At RISE we utilize a variery of different experiential therapeutic techniques in individual, family, relational, group, and in our Holistic Trauma Program. Movement, Music, Nature, Somatic Exercises, Psychodrama, Team Building, Self Empowerment, art therapy, creative and self expression, and a variety of other therapeutic techniques depending on the clients needs.

— Bet Shaddinger, Licensed Marriage & Family Therapist in Fort Lauderdale, FL
 

Experiential therapists believe we need new experiences to heal from past experiences, especially when those past experiences have gotten stuck and unprocessed. Experiential therapy refers to treatment approaches that are more interactive, such as sand tray, art, music re-enactments, and others.

— Morgan Ticum, Licensed Marriage & Family Therapist in Lenexa, KS

As a Licensed Marriage and Family Therapist, I am highly influenced by Virginia Satir, who valued clear and direct communication, warmth, and compassion. In her practice, she modeled genuine human connection, which is a large part of my practice.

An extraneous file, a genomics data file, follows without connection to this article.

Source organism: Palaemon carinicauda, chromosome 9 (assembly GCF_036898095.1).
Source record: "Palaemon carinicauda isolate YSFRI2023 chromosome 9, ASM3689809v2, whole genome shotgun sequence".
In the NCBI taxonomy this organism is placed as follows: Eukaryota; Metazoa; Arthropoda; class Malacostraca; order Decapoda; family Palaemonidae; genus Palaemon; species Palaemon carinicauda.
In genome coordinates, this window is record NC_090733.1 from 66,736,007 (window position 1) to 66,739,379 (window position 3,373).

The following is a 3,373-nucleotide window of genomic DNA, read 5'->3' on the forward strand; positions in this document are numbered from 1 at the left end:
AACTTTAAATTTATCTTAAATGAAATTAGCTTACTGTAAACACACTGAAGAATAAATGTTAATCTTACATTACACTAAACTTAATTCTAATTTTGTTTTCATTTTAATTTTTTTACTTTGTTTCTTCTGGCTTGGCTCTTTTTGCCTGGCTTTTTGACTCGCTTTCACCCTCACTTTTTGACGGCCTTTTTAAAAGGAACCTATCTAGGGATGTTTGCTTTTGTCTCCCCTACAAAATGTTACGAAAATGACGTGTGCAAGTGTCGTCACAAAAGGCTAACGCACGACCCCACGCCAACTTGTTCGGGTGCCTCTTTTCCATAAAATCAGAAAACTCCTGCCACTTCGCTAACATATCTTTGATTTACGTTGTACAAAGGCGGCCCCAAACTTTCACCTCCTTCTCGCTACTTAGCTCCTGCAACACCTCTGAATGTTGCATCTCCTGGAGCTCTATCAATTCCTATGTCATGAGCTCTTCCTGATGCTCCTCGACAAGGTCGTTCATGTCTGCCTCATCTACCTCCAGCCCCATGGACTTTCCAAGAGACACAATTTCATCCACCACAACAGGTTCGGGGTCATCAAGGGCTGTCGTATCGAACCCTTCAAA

— Rowen Beaudoin-Colegrove, Licensed Marriage & Family Therapist in West Boylston, MA
 

We often work to sever our body/mind connection in order to protect ourselves from painful emotions that live in the body. I believe reconnecting ourselves to our bodies has incredible healing power. I often use mindfulness techniques to help rebuild this connection.

— Isaac Samuelson, Counselor in Chicago, IL

My style is "here-and-now", using the therapeutic relationship to give you a transformative experience of feeling seen and understood for who you really are. This is the foundation of change that has a ripple effect into the rest of your life, transforming your relationships.

— Carolyn Moore, Counselor in San Francisco, CA
 

This non-touch approach gives my clients the opportunity to step outside the box of traditional talk therapy and to move trauma outside of their energetic system through various exercises.